Ecological imbalance: How plant diversity in Germany has changed in the past century

Germany’s plant world has seen a greater number of losers than winners over the past one hundred years. While the frequencies and abundances of many species have shrunk, they have significantly increased in others. This has resulted in a very uneven distribution of gains and losses. It indicates an overall, large-scale loss of biodiversity, as a team lead by the Martin Luther University Halle-Wittenberg (MLU) reports in "Nature".

The cornflower is one of the losers among the agricultural weeds. Photo: André Künzelmann / UFZ The cornflower is one of the losers among the agricultural weeds. Photo: André Künzelmann / UFZ

Scientists from the German Centre for Integrative Biodiversity Research (iDiv) Halle-Jena-Leipzig and the Helmholtz Centre for Environmental Research (UFZ) were also involved. 

 

It’s a weird paradox: While global biodiversity is lost at an alarming rate, at the local level, many studies are finding no significant decreases in animal and plant species numbers. "However, this doesn’t mean that the developments are not worrying," warns Professor Helge Bruelheide, an ecologist at MLU. After all, it also depends on which species we are talking about. For example, if survival artists that are specially adapted to peatlands or dry grasslands are displaced by common plants, the number of species often remains, in total, the same. However, diversity is still being lost because the once very distinct vegetation of different habitats is now becoming more and more similar. 

 

To find out how strong this trend is in Germany, the team led by MLU looked at a multitude of local studies. Numerous experts provided data from more than 7,700 plots whose plant populations had been surveyed several times between 1927 and 2020. These studies, some of which have not been published before, cover a wide range of habitats and provide information on nearly 1,800 plant species. This includes about half of all the vascular plant species that grow in Germany. "Such time series can provide very valuable information," explains Dr Ute Jandt from MLU. This is because very precise botanical censuses can be conducted in plots that are often only ten or twenty square metres in size. ": It is highly unlikely that plants disappear or reappear unnoticed in such plots," Jandt adds.

 

An analysis of the data shows a negative abundance trend for 1,011 of the species studied and a positive trend for 719. In other words, there have been 41 per cent more losers than winners over the last hundred years. "Even more surprising is that the losses were distributed much more evenly," says Bruelheide. The team discovered this using the Gini coefficient, which is usually used to analyse the distribution of income and property. The index shows, for example, that in many countries across the globe, a small number of rich people are getting richer while the vast number of the poor are getting poorer. Germany’s plant world is seeing a very similar trend: the losses are more evenly distributed among the many losers, while the gains are concentrated among fewer winners.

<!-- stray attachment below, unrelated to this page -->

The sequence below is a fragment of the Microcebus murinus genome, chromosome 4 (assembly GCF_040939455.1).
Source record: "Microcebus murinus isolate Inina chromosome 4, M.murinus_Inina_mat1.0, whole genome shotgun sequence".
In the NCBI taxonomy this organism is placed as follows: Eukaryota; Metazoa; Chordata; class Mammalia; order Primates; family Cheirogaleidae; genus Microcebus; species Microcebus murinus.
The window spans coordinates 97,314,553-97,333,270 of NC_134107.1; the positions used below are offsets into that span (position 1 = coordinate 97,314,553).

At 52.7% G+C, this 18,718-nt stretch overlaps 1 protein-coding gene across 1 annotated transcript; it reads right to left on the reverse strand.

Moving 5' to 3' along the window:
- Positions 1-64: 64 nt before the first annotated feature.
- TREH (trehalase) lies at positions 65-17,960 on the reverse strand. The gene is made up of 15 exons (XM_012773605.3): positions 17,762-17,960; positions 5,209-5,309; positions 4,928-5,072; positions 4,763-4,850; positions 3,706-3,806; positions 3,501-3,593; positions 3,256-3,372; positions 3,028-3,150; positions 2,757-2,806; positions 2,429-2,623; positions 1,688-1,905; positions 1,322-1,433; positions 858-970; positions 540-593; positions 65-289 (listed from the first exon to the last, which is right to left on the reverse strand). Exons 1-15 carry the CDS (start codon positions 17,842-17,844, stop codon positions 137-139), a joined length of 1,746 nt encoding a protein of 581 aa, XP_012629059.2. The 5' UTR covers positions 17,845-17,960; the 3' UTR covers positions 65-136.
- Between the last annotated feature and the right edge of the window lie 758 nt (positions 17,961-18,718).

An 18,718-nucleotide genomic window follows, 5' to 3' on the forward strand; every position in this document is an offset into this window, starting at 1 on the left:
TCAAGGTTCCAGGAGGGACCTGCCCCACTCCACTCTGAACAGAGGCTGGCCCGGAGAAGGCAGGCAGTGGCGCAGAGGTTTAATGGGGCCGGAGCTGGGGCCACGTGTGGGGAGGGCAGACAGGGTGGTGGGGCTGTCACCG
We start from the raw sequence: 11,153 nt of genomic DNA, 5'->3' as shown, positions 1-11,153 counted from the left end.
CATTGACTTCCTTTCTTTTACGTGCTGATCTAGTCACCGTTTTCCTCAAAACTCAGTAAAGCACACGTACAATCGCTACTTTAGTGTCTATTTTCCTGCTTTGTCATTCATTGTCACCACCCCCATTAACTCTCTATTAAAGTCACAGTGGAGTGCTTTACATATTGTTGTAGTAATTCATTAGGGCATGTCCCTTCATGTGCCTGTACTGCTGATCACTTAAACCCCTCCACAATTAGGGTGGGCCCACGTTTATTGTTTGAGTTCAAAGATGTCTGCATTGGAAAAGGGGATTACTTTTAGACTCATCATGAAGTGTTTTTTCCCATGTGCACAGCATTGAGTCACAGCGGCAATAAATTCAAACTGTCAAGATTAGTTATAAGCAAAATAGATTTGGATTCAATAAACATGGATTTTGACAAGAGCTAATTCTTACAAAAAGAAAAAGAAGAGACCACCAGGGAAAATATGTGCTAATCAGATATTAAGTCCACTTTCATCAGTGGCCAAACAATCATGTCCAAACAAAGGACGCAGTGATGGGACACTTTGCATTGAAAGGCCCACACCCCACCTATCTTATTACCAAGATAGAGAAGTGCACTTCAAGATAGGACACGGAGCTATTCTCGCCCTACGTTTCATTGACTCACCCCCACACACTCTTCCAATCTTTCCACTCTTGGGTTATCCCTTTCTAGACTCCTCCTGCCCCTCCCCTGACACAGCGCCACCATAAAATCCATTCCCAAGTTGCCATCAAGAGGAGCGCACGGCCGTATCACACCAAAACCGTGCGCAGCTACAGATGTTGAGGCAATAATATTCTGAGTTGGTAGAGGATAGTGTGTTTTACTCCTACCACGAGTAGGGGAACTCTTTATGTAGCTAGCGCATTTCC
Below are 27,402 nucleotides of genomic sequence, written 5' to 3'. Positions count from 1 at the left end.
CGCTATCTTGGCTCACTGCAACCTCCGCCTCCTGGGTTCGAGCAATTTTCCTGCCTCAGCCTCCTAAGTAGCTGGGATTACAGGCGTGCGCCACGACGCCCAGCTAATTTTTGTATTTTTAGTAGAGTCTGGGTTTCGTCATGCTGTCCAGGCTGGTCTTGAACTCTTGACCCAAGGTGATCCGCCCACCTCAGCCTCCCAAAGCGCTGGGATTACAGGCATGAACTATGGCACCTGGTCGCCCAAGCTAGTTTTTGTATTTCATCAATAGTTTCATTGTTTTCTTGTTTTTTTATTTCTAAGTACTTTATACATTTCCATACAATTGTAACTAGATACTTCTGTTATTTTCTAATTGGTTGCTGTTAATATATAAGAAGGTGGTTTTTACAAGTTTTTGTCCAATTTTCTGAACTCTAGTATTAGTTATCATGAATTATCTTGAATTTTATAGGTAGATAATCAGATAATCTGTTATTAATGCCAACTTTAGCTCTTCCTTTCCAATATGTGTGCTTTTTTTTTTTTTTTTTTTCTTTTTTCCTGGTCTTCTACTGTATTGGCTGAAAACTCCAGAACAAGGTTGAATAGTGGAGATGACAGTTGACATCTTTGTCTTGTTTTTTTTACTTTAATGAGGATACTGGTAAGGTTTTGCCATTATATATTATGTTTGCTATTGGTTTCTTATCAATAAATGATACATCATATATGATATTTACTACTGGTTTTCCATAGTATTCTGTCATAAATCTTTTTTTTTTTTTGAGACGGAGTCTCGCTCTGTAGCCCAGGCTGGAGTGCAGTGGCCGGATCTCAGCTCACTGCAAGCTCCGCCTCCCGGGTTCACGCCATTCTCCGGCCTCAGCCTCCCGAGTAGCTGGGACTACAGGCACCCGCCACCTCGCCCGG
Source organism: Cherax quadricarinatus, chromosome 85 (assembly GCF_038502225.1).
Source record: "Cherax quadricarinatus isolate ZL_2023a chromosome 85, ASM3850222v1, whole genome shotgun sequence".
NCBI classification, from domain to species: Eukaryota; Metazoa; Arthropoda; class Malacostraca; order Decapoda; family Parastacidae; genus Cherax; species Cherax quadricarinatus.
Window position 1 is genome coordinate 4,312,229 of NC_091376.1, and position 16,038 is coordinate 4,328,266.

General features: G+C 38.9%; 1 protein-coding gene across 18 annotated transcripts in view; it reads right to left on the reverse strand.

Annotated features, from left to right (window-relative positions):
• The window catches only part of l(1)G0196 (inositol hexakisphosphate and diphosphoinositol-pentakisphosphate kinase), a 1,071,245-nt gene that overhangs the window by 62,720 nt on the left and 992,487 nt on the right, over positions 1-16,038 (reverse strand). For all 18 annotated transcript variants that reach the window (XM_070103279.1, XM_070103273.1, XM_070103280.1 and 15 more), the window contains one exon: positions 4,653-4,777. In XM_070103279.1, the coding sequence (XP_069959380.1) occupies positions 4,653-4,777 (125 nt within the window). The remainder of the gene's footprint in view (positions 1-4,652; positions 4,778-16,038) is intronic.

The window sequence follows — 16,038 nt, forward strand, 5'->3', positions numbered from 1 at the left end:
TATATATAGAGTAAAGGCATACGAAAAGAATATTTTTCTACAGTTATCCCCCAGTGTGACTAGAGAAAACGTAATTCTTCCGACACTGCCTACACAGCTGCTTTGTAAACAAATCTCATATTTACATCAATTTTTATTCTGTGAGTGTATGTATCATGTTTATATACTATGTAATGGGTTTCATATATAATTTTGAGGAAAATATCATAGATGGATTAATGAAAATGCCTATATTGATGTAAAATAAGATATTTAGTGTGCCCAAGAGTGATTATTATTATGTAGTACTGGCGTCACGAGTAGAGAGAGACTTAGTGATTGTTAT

The latter group includes, for instance, the black cherry and the northern red oak, both of which originated in North America but have now also taken over many forests in Germany. The frost-sensitive European holly has also gained more and more ground in the course of climate change. The large camp of losers, on the other hand, consists of many types of agricultural weeds such as the cornflower, meadow species such as the small scabious, and wetland specialists such as the devil’s-bit. 

 

According to the study, the strongest imbalance between gains and losses occurred between the late 1960s and the early 21st century. "This phase started with the strong intensification of land use. Since then, however, there have been successful nature conservation measures that have weakened the still ongoing negative trend to a certain degree," says Bruelheide.

 

No one knows yet whether this also applies to other regions of the Earth. That is why the team advocates collecting and evaluating similar datasets from around the world. This uneven distribution of gains and losses can be taken as an early warning sign of biodiversity changes which will ultimately lead to the extinction of species.

 

The new study is an outcome of the project "sMon - Biodiversity Trends in Germany", which is coordinated by iDiv. As part of this initiative, data on the development of biodiversity throughout Germany are being compiled and analysed. To this end, researchers are teaming up with public institutions and nature conservationists.

 

Publication:

Jandt U., Bruelheide H. et al. More losses than gains during one century of plant biodiversity change in Germany. Nature (2022). doi: 10.1038/s41586-022-05320-w

https://www.nature.com/articles/s41586-022-05320-w

 

The dataset on which the new "Nature" study is based was also recently published in "Scientific Data". Thus, it can be accessed by anyone who is interested: Jandt U., Bruelheide H. et al. ReSurveyGermany: Vegetation-plot time-series over the past hundred years in Germany. Scientific Data (2022). https://doi.org/10.1038/s41597-022-01688-6

 

Further information

 

Prof. Dr. Helge Bruelheide

Martin-Luther-University Halle-Wittenberg (MLU)

helge.bruelheide@botanik.uni-halle.de